This week’s halt, and possible break, of the Mt. Gox exchange may or may not prove to be the beginning of the conclusion for Bitcoin – but in order to borrow Winston Churchill’s phrase, it is certainly the end of the beginning.
Mt. Gox had already lost its place as the leading Bitcoin exchange prior to the murky chain of events that will led the Tokyo-based site to shut down. An apparently leaked inner document indicates that the site might have been the victim of a major theft, in which perhaps more than $300 million worth of Bitcoin “disappeared” from the exchange’s accounts. I put “disappeared” in quotes because, of course , Bitcoin has no physical manifestation.
Bitcoin is present only as the product of a computer algorithm whose origins are unidentified and whose ultimate purpose is unclear. It has attracted a varied collection of users, including individuals who wish to keep questionable dealings private, folks who may want to keep part of their prosperity hidden from authorities who have entry to conventional financial accounts, and end-of-the-worlders who think civilized society can be on the highway to hell and that for some reason they will be better off owning bitcoins whenever we all arrive there.
Bitcoin fanatics like to call it a digital currency, or even cryptocurrency because of its encrypted nature. However it is clear now, amid the crazy fluctuations in Bitcoin’s price, that it can be not a true currency at all. It is really a commodity whose price changes according to its quality and according to supply and demand.
As of this week, there are two grades of Bitcoin. One of the Mt. Gox variety, which usually nobody can access while the site is down and which may no longer truly exist at all, was worth only about one-sixth of every other bitcoin yesterday.
Some people are always willing to provide value, albeit not very much value, to take a chance on a possibly worthless resource. This is why shares of companies that are obviously about to go bust can trade for a price greater than absolutely no. But at least we know the stocks exist, whether in tangible or even intangible form, and there are government authorities available to vouch for their validity, otherwise their value. Bitcoin, sponsored by no government and outlawed simply by some, has no such backing.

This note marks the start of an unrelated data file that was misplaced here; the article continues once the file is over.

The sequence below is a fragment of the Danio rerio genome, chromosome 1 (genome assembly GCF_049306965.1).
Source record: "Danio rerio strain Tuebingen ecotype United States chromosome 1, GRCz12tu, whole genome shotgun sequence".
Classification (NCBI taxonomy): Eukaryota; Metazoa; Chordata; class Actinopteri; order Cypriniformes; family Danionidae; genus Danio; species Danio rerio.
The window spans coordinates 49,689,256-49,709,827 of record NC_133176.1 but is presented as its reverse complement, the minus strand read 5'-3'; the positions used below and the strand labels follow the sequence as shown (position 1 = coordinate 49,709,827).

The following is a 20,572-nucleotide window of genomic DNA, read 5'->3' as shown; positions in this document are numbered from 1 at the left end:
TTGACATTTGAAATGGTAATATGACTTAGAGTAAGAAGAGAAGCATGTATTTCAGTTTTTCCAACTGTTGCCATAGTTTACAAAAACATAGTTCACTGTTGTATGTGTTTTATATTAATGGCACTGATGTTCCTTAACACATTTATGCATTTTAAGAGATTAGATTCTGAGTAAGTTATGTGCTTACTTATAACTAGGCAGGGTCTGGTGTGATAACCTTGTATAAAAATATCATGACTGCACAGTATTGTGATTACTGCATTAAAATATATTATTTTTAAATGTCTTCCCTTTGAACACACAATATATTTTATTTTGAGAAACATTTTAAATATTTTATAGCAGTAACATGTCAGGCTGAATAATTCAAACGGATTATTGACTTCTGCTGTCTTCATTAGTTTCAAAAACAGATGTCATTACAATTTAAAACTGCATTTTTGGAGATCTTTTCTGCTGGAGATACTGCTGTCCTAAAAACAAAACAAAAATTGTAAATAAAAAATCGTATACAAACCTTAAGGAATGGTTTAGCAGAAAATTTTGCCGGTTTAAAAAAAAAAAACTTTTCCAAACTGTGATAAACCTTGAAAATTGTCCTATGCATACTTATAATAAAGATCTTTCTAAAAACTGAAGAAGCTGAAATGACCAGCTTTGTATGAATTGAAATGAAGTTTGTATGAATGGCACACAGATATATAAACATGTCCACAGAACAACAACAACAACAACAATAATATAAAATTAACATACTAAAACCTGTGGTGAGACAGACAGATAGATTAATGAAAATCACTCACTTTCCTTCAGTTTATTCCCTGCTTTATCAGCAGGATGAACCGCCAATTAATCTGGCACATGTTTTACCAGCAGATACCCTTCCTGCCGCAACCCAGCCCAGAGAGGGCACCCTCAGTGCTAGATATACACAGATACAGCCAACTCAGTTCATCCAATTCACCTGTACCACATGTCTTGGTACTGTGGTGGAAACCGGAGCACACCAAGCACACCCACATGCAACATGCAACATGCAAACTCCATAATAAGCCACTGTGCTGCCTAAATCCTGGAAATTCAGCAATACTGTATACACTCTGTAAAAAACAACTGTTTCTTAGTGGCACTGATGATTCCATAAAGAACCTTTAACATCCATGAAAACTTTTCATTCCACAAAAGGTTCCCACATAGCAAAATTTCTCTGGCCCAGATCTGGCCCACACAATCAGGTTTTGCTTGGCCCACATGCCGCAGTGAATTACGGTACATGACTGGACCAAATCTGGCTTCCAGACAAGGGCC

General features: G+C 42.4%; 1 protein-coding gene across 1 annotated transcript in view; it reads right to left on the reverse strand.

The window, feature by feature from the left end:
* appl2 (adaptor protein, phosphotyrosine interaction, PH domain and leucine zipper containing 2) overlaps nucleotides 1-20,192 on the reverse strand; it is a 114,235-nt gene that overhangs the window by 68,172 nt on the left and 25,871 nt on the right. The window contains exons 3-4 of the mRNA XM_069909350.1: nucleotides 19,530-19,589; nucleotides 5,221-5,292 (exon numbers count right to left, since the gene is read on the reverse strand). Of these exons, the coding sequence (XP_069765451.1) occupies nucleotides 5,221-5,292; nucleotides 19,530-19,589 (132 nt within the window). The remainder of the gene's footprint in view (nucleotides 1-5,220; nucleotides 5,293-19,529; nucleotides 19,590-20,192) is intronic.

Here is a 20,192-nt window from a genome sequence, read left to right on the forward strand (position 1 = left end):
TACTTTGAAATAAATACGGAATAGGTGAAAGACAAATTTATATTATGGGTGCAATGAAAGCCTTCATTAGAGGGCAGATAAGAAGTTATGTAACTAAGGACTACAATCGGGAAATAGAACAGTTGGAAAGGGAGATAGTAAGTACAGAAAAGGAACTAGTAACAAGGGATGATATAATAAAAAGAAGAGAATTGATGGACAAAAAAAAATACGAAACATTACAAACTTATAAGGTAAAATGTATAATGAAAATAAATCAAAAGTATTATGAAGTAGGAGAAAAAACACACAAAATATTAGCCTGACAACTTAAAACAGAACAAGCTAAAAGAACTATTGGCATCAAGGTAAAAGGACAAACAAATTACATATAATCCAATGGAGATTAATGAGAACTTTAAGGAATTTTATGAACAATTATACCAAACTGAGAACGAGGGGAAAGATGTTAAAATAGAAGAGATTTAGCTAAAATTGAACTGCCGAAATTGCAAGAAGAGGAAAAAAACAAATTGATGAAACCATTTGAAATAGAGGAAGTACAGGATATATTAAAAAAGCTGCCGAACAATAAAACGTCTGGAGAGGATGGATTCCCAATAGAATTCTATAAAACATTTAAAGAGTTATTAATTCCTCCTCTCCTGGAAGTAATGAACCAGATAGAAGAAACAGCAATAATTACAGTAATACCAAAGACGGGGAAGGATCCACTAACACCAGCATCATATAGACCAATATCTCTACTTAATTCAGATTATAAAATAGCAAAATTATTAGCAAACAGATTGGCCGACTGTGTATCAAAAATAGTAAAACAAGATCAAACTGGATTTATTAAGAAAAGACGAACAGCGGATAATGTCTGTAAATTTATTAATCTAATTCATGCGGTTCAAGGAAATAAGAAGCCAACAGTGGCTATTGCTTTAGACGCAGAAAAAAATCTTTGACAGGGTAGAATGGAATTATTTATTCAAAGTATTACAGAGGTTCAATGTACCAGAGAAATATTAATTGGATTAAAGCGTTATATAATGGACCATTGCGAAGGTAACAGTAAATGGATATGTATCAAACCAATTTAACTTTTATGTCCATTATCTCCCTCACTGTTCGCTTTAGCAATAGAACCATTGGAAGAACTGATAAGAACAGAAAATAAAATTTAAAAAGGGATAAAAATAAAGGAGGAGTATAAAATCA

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Ask any Mt. Gox user nowadays whether that is a plus, as bitcoin holders have heretofore maintained. (Authorities from Tokyo to New York are already probing the Mt. Gox collapse, and some sort of follow-up action appears likely. )
True money serves two functions: as a store associated with value and as a medium of exchange. Bitcoin thus far gets only fair marks as a medium associated with exchange, since there are only a limited amount of places where you can freely spend it. You can swap your (non-Mt. Gox) bitcoins for real money, but you can the actual same with any other commodity, like expensive diamonds or Hondas. Diamonds and Hondas are worth money, but they tend to be not money.
Bitcoins utterly flunk the store of value test because their wild price fluctuations do not shop value; depending on blind luck, these people either create or destroy it. Collecting bitcoins is speculating, not really saving. There is a big difference.
Bitcoin does address certain real-world issues, such as the sometimes exorbitant cost of exchanging currencies and the cumbersome nature of the modern banking system, which is laden with regulation to try to prevent everything from insolvency to money laundering to identification theft. But the regulations exist due to the fact insolvency, money laundering and identity theft exist, too. As Mt. Gox vividly illustrates, a system with no such safeguards is prone to generate problems much more serious than the ones it purports to solve.
The Mt. Gox debacle might or might not permanently undo Bitcoin’s credibility. We all won’t know before we know what happened in those computers in Tokyo. The crisis should, however , remove whatever is left from the veneer of safety that Bitcoin’s supposed cryptosecurity was supposed to provide. Bitcoin is no more secure than the structure which is built to hold it. Lacking all of the backstops that have evolved over time in the traditional financial system, that is not secure in any way. Either we recreate those backstops in the Bitcoin world, in which case we need to wonder why we bothered with Bitcoin in the first place, or we live dangerously without them.
There will continually be people who don’t trust banks and the government to secure their savings. They used to stuff cash into mattresses. Maybe some will continue to use Bitcoin instead. My own guess is that Bitcoin’s chance of becoming a mainstream form of transaction, like debit cards or PayPal, is definitely virtually zero. This may not be the beginning of Bitcoin’s end, but we have definitely observed the end of the beginning.